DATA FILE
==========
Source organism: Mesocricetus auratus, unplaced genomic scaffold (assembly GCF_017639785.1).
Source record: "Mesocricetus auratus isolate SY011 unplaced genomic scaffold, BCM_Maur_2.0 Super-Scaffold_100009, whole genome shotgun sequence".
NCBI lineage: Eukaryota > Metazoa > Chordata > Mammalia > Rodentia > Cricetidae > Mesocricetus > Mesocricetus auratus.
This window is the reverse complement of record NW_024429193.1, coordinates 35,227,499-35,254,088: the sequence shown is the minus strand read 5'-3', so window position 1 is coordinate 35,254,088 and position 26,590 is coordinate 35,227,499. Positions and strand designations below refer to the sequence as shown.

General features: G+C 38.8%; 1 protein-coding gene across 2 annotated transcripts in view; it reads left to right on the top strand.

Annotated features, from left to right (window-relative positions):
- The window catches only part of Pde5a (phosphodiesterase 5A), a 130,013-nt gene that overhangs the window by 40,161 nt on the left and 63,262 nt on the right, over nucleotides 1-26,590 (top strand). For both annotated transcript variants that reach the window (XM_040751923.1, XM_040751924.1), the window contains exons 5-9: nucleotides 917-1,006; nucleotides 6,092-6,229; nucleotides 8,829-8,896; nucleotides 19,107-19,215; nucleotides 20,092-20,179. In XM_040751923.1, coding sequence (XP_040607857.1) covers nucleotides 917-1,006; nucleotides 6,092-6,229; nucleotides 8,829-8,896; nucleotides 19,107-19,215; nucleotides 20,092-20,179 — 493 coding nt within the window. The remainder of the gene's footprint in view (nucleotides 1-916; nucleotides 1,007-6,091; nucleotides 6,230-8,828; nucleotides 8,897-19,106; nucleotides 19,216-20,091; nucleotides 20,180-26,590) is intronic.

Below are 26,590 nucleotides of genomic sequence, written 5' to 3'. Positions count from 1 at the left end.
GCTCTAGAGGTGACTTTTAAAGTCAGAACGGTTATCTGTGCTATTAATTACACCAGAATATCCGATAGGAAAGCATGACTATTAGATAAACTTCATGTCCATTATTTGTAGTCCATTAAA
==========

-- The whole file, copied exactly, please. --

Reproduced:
Source organism: Mesocricetus auratus, unplaced genomic scaffold (assembly GCF_017639785.1).
Source record: "Mesocricetus auratus isolate SY011 unplaced genomic scaffold, BCM_Maur_2.0 Super-Scaffold_100009, whole genome shotgun sequence".
NCBI lineage: Eukaryota > Metazoa > Chordata > Mammalia > Rodentia > Cricetidae > Mesocricetus > Mesocricetus auratus.
This window is the reverse complement of record NW_024429193.1, coordinates 35,227,499-35,254,088: the sequence shown is the minus strand read 5'-3', so window position 1 is coordinate 35,254,088 and position 26,590 is coordinate 35,227,499. Positions and strand designations below refer to the sequence as shown.

General features: G+C 38.8%; 1 protein-coding gene across 2 annotated transcripts in view; it reads left to right on the top strand.

Annotated features, from left to right (window-relative positions):
- The window catches only part of Pde5a (phosphodiesterase 5A), a 130,013-nt gene that overhangs the window by 40,161 nt on the left and 63,262 nt on the right, over nucleotides 1-26,590 (top strand). For both annotated transcript variants that reach the window (XM_040751923.1, XM_040751924.1), the window contains exons 5-9: nucleotides 917-1,006; nucleotides 6,092-6,229; nucleotides 8,829-8,896; nucleotides 19,107-19,215; nucleotides 20,092-20,179. In XM_040751923.1, coding sequence (XP_040607857.1) covers nucleotides 917-1,006; nucleotides 6,092-6,229; nucleotides 8,829-8,896; nucleotides 19,107-19,215; nucleotides 20,092-20,179 — 493 coding nt within the window. The remainder of the gene's footprint in view (nucleotides 1-916; nucleotides 1,007-6,091; nucleotides 6,230-8,828; nucleotides 8,897-19,106; nucleotides 19,216-20,091; nucleotides 20,180-26,590) is intronic.

Below are 26,590 nucleotides of genomic sequence, written 5' to 3'. Positions count from 1 at the left end.
GCTCTAGAGGTGACTTTTAAAGTCAGAACGGTTATCTGTGCTATTAATTACACCAGAATATCCGATAGGAAAGCATGACTATTAGATAAACTTCATGTCCATTATTTGTAGTCCATTAAA